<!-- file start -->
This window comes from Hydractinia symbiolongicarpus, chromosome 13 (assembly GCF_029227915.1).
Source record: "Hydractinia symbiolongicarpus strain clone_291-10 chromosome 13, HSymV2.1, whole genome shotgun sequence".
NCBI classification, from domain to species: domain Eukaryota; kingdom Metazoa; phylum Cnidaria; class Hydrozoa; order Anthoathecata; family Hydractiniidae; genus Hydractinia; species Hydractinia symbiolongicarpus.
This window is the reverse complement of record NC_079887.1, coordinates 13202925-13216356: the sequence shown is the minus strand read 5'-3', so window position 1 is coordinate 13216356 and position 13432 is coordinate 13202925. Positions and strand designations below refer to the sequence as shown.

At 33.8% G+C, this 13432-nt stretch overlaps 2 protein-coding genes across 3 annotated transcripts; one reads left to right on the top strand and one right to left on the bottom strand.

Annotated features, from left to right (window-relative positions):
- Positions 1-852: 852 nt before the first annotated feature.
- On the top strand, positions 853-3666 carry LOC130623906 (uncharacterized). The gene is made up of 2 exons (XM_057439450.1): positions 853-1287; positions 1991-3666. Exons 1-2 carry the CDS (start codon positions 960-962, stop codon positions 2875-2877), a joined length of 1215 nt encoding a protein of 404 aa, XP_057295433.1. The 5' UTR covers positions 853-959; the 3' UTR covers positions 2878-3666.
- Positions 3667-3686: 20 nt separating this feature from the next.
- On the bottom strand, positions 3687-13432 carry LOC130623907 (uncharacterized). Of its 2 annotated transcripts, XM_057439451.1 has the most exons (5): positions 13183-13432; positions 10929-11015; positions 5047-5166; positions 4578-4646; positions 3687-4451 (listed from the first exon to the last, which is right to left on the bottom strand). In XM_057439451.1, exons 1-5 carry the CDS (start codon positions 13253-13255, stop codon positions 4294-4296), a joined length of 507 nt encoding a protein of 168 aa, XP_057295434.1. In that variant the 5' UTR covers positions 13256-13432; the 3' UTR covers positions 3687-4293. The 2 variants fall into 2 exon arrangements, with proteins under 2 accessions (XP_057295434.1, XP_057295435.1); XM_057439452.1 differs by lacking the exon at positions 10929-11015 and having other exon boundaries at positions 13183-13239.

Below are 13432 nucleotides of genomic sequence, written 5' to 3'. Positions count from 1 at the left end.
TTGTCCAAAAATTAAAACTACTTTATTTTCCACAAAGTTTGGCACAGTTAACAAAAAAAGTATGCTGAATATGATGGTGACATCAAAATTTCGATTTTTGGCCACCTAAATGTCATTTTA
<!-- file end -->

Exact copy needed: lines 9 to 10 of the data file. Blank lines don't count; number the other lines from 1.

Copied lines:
- Positions 3667-3686: 20 nt separating this feature from the next.
- On the bottom strand, positions 3687-13432 carry LOC130623907 (uncharacterized). Of its 2 annotated transcripts, XM_057439451.1 has the most exons (5): positions 13183-13432; positions 10929-11015; positions 5047-5166; positions 4578-4646; positions 3687-4451 (listed from the first exon to the last, which is right to left on the bottom strand). In XM_057439451.1, exons 1-5 carry the CDS (start codon positions 13253-13255, stop codon positions 4294-4296), a joined length of 507 nt encoding a protein of 168 aa, XP_057295434.1. In that variant the 5' UTR covers positions 13256-13432; the 3' UTR covers positions 3687-4293. The 2 variants fall into 2 exon arrangements, with proteins under 2 accessions (XP_057295434.1, XP_057295435.1); XM_057439452.1 differs by lacking the exon at positions 10929-11015 and having other exon boundaries at positions 13183-13239.